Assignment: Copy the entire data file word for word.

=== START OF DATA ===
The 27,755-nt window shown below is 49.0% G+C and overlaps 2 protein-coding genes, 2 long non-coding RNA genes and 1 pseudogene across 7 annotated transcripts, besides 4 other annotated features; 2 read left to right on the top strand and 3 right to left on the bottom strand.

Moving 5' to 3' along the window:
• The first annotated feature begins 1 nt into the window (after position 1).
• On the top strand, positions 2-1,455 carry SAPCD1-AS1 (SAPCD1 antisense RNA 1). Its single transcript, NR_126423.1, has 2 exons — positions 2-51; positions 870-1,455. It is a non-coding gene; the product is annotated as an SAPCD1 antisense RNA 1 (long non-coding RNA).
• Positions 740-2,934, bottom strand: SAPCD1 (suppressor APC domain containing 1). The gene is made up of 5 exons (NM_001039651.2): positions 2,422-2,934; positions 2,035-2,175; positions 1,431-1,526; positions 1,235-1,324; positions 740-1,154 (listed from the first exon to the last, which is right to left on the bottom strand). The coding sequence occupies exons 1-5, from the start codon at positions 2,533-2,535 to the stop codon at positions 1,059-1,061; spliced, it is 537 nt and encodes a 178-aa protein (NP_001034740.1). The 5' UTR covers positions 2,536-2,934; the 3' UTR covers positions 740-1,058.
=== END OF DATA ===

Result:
The 27,755-nt window shown below is 49.0% G+C and overlaps 2 protein-coding genes, 2 long non-coding RNA genes and 1 pseudogene across 7 annotated transcripts, besides 4 other annotated features; 2 read left to right on the top strand and 3 right to left on the bottom strand.

Moving 5' to 3' along the window:
• The first annotated feature begins 1 nt into the window (after position 1).
• On the top strand, positions 2-1,455 carry SAPCD1-AS1 (SAPCD1 antisense RNA 1). Its single transcript, NR_126423.1, has 2 exons — positions 2-51; positions 870-1,455. It is a non-coding gene; the product is annotated as an SAPCD1 antisense RNA 1 (long non-coding RNA).
• Positions 740-2,934, bottom strand: SAPCD1 (suppressor APC domain containing 1). The gene is made up of 5 exons (NM_001039651.2): positions 2,422-2,934; positions 2,035-2,175; positions 1,431-1,526; positions 1,235-1,324; positions 740-1,154 (listed from the first exon to the last, which is right to left on the bottom strand). The coding sequence occupies exons 1-5, from the start codon at positions 2,533-2,535 to the stop codon at positions 1,059-1,061; spliced, it is 537 nt and encodes a 178-aa protein (NP_001034740.1). The 5' UTR covers positions 2,536-2,934; the 3' UTR covers positions 740-1,058.